The Building Safety Bill is expected to receive Royal Assent in this session of Parliament. Following the analysis of our survey, ARB is now drafting proposals and will test them with the profession, with a view to launching a consultation on the detail of the CPD scheme later this year. Factoring in periods of testing and piloting, we anticipate that we won’t implement the scheme until mid-2023 or later.
Why are we introducing a scheme for CPD?
Architects play an important role in creating a built environment that inspires people, in which we can all be safe and live well, and that helps to tackle the fundamental challenges our planet faces. Anyone using an architect’s services, or a building designed by an architect, has the right to expect that architects will maintain and develop their skills, knowledge, experience and behaviours on an ongoing basis throughout their career.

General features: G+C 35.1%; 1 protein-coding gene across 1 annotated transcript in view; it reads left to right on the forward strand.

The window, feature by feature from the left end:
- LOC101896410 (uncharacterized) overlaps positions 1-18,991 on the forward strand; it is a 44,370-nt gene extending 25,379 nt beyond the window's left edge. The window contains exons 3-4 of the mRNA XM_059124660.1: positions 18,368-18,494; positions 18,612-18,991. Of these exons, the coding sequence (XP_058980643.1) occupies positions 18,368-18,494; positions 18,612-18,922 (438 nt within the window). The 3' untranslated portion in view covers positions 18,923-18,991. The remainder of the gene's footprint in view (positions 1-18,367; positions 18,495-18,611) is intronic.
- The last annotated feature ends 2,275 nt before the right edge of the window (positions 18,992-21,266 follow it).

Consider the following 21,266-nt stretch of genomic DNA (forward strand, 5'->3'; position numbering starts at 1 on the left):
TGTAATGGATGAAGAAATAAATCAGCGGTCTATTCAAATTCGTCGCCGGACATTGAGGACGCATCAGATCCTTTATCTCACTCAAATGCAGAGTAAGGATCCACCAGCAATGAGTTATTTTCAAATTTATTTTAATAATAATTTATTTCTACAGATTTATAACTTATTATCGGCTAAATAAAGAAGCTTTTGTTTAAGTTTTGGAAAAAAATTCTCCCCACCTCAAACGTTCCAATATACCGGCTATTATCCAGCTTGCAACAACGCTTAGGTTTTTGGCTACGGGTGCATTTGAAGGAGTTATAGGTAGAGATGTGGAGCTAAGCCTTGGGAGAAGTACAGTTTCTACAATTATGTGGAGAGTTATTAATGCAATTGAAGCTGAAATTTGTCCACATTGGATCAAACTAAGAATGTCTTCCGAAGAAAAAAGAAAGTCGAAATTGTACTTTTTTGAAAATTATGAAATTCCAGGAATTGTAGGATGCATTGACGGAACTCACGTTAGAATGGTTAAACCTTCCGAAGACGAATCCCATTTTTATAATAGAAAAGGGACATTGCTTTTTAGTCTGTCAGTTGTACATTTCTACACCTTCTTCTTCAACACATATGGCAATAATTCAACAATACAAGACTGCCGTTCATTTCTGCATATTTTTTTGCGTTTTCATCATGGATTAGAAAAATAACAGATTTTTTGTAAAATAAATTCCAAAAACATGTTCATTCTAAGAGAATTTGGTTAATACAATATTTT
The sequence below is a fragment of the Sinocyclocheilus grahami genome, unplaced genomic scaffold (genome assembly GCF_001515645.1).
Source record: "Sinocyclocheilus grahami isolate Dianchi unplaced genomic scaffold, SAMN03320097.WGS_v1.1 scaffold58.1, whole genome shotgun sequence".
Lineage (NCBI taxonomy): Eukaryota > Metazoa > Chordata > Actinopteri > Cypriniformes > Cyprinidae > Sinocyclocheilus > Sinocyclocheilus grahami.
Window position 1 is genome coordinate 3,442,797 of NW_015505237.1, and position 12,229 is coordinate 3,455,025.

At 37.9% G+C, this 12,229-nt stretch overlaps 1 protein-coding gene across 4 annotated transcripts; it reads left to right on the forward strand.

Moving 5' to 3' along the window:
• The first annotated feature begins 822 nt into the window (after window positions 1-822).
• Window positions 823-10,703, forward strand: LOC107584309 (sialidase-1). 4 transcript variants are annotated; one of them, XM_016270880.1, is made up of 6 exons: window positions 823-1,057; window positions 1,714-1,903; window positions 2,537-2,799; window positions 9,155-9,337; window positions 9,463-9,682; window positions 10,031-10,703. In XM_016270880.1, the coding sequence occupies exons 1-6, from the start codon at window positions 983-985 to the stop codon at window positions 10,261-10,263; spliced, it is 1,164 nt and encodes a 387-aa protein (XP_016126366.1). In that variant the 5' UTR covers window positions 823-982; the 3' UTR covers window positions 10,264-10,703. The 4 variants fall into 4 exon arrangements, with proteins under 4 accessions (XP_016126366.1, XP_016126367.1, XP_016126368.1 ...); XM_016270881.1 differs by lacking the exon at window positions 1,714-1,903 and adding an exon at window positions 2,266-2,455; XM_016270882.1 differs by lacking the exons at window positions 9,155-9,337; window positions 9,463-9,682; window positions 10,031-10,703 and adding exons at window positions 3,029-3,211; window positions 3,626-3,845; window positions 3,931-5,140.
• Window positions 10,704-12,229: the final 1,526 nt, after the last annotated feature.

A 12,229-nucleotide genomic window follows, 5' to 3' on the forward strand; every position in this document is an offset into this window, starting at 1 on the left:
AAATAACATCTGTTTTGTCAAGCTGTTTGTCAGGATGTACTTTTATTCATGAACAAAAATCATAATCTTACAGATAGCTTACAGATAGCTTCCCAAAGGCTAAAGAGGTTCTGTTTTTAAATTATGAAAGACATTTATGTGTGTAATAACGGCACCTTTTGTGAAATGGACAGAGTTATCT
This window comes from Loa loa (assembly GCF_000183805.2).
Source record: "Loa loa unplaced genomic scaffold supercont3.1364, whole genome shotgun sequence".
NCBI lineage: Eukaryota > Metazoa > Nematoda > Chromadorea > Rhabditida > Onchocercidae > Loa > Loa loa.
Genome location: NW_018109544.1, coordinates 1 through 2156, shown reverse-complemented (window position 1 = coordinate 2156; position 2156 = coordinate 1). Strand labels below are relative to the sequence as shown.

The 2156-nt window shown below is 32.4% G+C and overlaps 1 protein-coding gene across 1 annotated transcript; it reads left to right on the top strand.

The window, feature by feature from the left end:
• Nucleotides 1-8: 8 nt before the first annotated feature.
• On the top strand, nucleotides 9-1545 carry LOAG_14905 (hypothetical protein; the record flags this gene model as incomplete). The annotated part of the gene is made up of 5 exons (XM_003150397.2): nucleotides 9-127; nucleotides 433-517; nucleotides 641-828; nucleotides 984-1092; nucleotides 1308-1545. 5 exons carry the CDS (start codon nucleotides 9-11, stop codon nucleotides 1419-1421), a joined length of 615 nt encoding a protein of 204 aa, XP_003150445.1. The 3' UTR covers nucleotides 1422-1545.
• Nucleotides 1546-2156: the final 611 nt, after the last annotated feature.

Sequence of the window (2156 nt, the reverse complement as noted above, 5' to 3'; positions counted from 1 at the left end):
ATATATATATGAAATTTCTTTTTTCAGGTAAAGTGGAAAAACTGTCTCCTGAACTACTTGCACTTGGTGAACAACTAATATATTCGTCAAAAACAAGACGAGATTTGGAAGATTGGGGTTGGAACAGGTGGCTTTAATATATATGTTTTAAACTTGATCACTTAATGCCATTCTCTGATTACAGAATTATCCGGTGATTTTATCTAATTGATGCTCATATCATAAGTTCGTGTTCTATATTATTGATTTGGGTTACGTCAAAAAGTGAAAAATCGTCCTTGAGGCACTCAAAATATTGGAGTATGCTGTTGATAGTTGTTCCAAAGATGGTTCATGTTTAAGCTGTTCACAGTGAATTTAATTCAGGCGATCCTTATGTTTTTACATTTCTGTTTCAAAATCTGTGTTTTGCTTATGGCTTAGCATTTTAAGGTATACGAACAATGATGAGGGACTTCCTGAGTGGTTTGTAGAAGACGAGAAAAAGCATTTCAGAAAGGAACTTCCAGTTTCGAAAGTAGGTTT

The Building Safety Bill, when approved by Parliament, will give ARB the power to monitor the training and development architects carry out throughout their careers. ARB will introduce a scheme for monitoring CPD that will encourage architects to maintain and develop their competence to practise. We aim for our approach to be proportionate, genuinely helpful to the profession, and tailored by architects to meet their own individual development requirements.
Most regulated professionals are required to manage their continuing professional development throughout their career. While the Architects Code of Conduct and Practice expects all architects to keep their knowledge and skills relevant to their professional work up to date, the only point that a check is carried out on whether they have done so is when an architect is the subject of a disciplinary complaint. It is quite plausible that for many architects there will have been no checks to see whether they are maintaining their competence from their point of registration until their retirement.